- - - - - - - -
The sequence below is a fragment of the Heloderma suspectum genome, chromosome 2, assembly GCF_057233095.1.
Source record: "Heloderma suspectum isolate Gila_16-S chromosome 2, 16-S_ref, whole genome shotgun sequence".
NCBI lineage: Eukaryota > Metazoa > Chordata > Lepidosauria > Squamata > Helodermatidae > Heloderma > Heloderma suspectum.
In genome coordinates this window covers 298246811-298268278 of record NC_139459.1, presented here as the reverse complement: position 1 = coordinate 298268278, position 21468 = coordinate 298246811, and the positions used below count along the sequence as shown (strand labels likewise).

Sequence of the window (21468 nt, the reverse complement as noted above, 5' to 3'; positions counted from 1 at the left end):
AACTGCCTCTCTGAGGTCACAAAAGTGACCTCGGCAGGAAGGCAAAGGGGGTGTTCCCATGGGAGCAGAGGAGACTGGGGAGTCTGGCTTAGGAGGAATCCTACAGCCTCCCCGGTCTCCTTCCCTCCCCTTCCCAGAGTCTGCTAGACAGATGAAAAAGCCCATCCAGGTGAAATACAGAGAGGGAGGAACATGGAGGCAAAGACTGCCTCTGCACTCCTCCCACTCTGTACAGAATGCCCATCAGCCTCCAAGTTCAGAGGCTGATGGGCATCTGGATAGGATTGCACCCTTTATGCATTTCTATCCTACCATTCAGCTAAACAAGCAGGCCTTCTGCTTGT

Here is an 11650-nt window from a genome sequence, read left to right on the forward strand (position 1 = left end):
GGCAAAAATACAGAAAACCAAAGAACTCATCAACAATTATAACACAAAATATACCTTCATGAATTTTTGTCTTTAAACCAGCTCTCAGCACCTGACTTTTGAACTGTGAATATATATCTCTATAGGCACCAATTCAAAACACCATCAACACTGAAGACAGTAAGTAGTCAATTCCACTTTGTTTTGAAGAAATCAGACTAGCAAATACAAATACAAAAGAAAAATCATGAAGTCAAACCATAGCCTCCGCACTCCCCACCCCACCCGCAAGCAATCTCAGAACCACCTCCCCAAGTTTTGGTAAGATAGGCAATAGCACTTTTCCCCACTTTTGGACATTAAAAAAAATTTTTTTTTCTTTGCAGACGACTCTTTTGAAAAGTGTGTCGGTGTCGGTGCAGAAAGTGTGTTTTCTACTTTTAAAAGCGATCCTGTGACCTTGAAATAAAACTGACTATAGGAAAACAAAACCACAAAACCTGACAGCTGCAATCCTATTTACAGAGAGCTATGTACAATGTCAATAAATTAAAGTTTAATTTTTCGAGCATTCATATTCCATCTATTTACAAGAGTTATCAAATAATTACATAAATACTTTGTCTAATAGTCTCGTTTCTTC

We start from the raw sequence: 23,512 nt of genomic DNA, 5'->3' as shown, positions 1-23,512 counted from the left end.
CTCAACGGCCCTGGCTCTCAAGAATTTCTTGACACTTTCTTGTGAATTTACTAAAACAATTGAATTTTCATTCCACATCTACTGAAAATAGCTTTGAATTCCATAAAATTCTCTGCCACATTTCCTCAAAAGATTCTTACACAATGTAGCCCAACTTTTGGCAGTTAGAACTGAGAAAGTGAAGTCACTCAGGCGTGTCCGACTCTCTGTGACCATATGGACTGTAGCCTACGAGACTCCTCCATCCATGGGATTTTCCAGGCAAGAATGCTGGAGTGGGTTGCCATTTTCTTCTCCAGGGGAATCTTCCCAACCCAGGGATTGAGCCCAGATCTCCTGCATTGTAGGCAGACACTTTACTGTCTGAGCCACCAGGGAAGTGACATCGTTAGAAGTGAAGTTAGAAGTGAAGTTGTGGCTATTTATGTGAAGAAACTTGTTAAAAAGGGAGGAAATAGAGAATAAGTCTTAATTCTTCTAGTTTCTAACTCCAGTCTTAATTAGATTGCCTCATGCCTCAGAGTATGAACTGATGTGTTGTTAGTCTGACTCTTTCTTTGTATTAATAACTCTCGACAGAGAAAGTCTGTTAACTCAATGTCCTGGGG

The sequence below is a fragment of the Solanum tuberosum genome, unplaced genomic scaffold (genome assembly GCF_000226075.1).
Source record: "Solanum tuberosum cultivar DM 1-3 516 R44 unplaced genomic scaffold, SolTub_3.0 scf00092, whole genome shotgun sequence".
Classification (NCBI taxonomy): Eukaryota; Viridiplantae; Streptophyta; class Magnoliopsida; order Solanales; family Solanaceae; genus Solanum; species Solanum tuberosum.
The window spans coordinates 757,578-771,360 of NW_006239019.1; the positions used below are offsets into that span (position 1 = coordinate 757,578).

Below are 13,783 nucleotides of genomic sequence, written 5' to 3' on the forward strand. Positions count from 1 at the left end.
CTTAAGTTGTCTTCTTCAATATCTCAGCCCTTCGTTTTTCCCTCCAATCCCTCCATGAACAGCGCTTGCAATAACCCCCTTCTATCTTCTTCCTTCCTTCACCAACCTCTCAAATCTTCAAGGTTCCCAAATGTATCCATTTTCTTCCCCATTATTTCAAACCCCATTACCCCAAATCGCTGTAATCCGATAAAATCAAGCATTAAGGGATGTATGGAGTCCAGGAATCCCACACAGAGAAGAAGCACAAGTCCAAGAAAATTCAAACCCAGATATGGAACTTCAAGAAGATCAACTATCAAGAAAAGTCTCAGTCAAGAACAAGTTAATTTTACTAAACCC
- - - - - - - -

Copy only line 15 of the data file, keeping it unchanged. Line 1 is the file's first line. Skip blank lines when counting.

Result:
Below are 13,783 nucleotides of genomic sequence, written 5' to 3' on the forward strand. Positions count from 1 at the left end.